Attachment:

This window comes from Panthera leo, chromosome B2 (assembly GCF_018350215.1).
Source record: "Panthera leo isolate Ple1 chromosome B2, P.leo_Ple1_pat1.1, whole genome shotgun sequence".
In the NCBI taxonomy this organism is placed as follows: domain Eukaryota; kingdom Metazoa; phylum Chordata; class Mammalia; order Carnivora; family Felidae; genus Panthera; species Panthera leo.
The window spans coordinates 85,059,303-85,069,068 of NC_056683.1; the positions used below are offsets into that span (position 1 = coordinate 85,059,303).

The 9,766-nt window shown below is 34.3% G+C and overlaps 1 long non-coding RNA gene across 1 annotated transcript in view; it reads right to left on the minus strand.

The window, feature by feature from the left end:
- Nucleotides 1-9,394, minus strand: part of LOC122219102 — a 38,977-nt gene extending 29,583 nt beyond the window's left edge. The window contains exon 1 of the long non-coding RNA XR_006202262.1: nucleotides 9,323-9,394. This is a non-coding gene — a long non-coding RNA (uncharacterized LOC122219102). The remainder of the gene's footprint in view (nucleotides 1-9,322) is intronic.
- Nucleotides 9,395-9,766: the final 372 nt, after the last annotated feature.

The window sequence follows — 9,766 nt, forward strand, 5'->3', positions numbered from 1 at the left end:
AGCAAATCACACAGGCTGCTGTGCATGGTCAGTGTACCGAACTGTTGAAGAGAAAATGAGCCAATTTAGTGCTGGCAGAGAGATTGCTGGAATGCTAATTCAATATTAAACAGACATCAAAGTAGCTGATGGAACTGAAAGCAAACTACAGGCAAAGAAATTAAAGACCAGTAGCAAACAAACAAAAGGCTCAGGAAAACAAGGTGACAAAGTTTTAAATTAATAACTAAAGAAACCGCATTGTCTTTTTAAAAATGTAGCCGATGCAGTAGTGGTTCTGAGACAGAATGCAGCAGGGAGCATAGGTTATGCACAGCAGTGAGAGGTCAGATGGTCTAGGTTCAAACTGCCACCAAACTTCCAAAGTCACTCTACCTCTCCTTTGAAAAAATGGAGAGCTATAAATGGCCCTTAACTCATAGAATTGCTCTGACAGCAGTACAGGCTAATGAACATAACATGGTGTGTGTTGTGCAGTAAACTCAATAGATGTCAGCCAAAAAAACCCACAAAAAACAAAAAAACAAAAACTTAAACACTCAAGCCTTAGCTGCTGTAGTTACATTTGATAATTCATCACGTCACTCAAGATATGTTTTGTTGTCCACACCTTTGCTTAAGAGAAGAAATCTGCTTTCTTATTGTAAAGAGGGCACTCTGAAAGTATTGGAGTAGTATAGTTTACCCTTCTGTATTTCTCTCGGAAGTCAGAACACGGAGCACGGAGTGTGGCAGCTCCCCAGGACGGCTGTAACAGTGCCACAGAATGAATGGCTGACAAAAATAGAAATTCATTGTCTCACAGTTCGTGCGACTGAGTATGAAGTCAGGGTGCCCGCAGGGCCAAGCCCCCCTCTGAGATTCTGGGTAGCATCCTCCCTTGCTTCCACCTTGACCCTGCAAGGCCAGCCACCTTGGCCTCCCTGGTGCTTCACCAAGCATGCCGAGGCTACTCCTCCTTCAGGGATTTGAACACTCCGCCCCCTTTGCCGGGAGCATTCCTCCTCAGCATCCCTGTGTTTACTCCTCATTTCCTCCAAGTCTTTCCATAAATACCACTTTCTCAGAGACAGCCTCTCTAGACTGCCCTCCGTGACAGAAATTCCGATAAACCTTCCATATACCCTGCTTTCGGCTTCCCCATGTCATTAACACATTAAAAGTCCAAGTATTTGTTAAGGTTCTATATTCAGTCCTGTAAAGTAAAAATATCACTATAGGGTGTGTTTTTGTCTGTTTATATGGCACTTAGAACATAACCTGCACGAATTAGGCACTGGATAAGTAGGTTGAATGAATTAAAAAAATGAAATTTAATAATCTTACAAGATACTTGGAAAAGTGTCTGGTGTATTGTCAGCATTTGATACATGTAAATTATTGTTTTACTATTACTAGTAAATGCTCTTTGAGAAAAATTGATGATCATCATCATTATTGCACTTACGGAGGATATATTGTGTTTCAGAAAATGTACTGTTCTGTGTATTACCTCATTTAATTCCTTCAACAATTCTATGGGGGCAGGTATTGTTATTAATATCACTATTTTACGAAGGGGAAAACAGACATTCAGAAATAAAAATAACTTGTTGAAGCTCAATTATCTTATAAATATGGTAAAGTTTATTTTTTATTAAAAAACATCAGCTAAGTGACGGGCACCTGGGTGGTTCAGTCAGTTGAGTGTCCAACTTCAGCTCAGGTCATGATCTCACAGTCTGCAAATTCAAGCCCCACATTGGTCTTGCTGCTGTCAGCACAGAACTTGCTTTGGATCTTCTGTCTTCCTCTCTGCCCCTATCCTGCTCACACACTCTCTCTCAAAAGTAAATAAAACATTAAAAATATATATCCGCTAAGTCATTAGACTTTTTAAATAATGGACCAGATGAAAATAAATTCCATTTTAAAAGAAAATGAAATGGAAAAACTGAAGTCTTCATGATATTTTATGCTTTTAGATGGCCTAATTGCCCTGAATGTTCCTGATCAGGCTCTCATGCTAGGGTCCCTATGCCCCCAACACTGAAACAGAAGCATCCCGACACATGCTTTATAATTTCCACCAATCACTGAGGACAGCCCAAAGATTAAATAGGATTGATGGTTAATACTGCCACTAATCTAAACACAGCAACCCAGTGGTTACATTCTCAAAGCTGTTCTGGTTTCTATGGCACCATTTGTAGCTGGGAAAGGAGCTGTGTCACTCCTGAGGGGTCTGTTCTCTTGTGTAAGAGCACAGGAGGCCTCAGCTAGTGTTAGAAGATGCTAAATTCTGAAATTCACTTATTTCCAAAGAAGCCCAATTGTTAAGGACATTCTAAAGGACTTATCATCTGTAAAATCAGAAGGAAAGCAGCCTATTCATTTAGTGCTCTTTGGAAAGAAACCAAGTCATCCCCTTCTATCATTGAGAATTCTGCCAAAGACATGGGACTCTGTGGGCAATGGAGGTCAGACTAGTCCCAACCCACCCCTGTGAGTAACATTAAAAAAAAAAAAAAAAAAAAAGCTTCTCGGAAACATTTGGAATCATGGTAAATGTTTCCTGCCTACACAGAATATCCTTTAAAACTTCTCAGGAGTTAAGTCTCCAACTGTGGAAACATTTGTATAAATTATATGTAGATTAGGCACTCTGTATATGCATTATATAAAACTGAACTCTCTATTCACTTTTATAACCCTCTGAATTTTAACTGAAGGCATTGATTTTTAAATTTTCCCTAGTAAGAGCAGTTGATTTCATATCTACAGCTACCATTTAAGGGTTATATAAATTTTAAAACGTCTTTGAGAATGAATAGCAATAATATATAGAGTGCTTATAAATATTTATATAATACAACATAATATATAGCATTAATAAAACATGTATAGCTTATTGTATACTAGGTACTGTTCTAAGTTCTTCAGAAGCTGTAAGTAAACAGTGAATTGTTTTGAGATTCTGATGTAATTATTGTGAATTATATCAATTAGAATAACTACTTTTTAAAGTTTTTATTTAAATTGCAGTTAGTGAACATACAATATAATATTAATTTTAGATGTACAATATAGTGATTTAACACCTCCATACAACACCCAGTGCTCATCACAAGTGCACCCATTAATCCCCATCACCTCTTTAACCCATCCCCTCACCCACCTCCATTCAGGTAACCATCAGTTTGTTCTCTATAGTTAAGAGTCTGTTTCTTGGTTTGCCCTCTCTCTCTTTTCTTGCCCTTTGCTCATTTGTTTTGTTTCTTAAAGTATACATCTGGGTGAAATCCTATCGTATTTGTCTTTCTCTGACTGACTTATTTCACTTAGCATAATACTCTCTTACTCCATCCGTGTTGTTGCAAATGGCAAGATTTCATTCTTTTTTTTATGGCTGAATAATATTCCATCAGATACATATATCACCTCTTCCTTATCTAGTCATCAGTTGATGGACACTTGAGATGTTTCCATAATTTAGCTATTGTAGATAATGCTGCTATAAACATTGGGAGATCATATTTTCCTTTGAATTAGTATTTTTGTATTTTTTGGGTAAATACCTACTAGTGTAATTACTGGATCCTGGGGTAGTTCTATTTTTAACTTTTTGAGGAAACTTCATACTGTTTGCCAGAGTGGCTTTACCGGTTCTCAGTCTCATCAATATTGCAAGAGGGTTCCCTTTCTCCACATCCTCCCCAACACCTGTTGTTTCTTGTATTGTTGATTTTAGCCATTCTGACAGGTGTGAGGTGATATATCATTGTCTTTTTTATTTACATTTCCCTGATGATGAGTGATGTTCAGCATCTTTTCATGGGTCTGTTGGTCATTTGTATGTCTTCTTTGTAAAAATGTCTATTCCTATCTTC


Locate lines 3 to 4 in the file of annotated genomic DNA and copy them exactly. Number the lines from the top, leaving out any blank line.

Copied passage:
In the NCBI taxonomy this organism is placed as follows: domain Eukaryota; kingdom Metazoa; phylum Chordata; class Mammalia; order Carnivora; family Felidae; genus Panthera; species Panthera leo.
The window spans coordinates 85,059,303-85,069,068 of NC_056683.1; the positions used below are offsets into that span (position 1 = coordinate 85,059,303).